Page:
All seven partners are situated in six countries in the High North, and have Water Management related graduate subjects, MSc & PhD and other research work. Several High North related issues are addressed in existing curricula, but only sporadically and incomprehensively. Water Magic has an ambition to review all resources and develop a comprehensive module to be shared among partners.

Although all 7 partners are among the nationally (some also internationally) leading universities on teaching and research on Water Magic issues, there has been no collaboration among them in the field so far. Water Magic will develop a solid collaborating network through the proposed workshops, teamwork, student exchanges and brainstorming session, which will continue to develop beyond the project period.

The challenges in Cold Climates will become even more demanding and complexed with the impacts of Climate Change. Bigger challenges require more efficient, economical and smarter solutions. To realise them a collaboration among universities, end-users (utilities) and suppliers (SMEs) is needed and it is a focus area of the Water Magic

Need for the project

Water resources management, water supply and wastewater treatment face special challenges in the High North due to the natural climatic conditions. Frozen water resources, highly variable surface overflows and influents to treatment utilities, the need to build larger treatment infrastructure and challenges in achieving treatment targets due to decreased efficiencies in winters are examples of such conditions.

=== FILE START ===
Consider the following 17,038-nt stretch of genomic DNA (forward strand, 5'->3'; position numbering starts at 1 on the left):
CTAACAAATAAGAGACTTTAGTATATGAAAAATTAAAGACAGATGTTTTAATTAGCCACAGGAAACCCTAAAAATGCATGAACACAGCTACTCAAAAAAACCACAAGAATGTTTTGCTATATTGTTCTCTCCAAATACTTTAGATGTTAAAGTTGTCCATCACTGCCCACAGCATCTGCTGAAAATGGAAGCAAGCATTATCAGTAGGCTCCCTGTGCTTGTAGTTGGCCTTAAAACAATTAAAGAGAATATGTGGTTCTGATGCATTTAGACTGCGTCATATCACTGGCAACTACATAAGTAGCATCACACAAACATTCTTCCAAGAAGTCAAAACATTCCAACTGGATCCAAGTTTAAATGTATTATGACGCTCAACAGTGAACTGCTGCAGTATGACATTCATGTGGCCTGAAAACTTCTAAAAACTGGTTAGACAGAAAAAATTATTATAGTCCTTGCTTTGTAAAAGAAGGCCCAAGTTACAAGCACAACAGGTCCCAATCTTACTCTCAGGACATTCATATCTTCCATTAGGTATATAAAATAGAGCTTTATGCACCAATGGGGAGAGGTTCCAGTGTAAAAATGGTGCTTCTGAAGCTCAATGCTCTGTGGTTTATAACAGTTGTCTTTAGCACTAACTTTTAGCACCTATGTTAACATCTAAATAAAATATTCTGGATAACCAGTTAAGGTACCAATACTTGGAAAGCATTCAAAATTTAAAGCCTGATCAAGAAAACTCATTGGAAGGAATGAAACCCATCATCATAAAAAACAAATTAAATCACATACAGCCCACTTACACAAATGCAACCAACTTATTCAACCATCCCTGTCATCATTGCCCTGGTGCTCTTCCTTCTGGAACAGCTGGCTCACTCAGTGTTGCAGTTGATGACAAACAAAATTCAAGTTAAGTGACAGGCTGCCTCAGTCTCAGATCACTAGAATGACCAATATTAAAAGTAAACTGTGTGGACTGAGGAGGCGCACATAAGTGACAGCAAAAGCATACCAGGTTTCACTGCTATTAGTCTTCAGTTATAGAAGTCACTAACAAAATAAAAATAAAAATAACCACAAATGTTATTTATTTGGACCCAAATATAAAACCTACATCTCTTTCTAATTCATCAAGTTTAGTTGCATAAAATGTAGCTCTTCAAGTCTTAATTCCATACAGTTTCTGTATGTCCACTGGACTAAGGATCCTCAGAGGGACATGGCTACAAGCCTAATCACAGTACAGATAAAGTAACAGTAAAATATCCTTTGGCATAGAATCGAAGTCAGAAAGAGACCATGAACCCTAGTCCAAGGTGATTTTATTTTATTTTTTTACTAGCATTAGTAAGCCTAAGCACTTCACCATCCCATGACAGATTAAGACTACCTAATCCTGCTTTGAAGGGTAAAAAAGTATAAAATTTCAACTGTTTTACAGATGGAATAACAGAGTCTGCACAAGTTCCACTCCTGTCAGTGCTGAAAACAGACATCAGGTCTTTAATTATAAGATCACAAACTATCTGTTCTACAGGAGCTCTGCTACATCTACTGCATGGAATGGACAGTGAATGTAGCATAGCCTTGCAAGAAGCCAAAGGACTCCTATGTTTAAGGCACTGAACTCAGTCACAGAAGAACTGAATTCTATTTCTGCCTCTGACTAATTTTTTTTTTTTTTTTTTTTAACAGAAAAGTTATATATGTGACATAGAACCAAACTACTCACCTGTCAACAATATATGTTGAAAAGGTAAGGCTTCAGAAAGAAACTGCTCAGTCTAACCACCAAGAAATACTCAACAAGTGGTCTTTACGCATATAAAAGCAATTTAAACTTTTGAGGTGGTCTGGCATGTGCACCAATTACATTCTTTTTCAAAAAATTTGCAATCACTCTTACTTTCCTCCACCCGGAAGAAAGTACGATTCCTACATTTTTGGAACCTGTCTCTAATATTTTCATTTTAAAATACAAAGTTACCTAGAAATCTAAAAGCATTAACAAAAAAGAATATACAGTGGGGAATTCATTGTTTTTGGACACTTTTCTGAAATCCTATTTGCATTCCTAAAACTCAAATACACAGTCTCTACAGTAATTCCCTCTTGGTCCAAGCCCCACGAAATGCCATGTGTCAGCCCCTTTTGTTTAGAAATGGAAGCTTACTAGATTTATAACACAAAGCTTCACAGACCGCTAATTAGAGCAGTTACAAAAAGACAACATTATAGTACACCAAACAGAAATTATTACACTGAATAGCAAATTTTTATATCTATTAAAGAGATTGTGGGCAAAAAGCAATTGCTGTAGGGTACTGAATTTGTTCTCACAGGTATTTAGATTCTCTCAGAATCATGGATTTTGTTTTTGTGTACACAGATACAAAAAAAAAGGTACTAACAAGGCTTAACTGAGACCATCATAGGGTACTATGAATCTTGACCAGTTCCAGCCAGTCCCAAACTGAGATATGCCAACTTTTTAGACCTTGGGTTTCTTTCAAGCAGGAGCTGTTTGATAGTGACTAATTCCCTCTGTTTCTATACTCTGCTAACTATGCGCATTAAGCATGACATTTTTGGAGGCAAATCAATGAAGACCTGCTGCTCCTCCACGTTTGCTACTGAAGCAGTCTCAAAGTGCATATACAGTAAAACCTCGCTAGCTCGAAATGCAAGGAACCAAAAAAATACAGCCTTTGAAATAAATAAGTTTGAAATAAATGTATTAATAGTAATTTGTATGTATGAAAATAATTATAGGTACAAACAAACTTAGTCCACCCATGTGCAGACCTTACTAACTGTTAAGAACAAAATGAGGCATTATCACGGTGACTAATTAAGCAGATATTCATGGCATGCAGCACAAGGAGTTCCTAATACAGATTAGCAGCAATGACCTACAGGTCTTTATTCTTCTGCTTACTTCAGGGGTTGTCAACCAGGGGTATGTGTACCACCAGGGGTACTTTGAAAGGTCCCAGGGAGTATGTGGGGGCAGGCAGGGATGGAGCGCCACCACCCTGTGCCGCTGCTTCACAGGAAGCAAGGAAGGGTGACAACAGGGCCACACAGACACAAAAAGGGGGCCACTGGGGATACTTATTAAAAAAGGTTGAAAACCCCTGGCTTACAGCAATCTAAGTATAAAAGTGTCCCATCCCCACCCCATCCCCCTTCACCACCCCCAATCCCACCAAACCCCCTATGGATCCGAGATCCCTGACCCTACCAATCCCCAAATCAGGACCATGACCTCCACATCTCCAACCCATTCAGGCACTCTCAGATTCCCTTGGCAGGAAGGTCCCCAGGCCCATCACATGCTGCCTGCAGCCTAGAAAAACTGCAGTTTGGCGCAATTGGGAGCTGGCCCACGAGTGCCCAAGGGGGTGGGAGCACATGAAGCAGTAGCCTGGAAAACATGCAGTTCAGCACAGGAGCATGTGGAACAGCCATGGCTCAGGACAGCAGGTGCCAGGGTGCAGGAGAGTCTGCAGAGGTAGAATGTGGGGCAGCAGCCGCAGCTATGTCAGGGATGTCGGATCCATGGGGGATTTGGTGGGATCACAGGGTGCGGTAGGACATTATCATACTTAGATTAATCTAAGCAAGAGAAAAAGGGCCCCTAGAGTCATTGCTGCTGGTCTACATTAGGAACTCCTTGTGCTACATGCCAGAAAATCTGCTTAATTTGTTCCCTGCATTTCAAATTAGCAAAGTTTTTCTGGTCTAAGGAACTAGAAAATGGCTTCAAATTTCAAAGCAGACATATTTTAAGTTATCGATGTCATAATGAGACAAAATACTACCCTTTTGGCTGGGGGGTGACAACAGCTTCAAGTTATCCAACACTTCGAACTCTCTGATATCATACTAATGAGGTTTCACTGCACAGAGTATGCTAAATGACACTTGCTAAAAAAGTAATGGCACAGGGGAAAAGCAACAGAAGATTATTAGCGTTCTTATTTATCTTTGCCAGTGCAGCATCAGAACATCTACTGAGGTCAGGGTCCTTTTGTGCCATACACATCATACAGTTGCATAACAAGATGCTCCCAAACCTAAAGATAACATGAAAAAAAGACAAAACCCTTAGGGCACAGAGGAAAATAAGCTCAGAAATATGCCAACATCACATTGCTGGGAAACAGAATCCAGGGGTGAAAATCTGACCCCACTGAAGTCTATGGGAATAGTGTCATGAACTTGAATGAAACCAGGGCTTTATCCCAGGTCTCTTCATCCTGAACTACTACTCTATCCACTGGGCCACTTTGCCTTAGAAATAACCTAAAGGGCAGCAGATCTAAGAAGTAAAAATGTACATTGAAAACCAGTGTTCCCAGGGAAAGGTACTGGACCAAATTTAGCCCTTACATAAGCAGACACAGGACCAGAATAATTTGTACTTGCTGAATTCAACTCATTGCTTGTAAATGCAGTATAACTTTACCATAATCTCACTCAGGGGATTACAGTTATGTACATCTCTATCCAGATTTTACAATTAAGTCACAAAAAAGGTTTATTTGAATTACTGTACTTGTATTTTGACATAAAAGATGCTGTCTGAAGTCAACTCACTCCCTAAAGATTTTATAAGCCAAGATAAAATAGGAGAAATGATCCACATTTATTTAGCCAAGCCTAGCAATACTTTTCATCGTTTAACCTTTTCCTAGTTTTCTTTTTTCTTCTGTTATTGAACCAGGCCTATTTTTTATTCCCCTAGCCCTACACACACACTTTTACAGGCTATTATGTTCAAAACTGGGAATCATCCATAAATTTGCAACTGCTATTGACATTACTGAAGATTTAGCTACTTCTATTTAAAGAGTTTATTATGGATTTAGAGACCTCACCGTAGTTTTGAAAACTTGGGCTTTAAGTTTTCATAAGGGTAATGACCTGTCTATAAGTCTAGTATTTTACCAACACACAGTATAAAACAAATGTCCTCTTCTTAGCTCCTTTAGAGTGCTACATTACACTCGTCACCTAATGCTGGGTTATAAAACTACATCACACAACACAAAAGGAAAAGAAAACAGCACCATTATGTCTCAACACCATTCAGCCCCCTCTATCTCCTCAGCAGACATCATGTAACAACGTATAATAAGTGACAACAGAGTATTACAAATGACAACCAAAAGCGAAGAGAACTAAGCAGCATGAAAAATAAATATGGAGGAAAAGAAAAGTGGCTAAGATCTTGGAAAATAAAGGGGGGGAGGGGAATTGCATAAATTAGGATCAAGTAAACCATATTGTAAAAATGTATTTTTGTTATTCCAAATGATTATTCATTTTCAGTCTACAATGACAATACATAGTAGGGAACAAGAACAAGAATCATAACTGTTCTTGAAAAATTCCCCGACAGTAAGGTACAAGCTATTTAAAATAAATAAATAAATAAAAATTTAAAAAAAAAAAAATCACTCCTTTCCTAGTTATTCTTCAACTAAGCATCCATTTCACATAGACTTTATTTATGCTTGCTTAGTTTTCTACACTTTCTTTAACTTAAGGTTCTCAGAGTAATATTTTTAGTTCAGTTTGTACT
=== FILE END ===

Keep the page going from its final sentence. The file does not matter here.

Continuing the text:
The challenges will be even more severe with Climate Change impacts, further exemplified by e.g. more rain in shorter periods leading to flash floods and increased discharges, and increase in colour (NOM) in natural waters requiring improved treatment facilities. The engineers and researches of the future produced by Partner universities must be well educated in these issues to meet tomorrow’s challenges in the High North.

All seven partners of the “Water Magic” project have MSc and PhD programs/subjects in water management issues. They also carry out research on the theme in a variety of issues independently of each other. Preliminary discussions revealed both the need and rationale for a collaboration where knowledge is shared to solve common technical challenges in the field and teaching that are sporadically addressing the High North issues on water. The proposed new teaching module with teaching materials will therefore provide a solid foundation to prepare graduates addressing the challenges noted in the previous paragraph.

To meet the challenges of tomorrow in the High North water sector, it is also crucial to stimulate innovative technical solutions that are efficient and economical. Joint research among the research groups in five countries tuned to the needs and priorities of the utilities who are end-users, and the SMEs that will be converting innovations in to sustainable products and solutions, are invaluable steps in this process.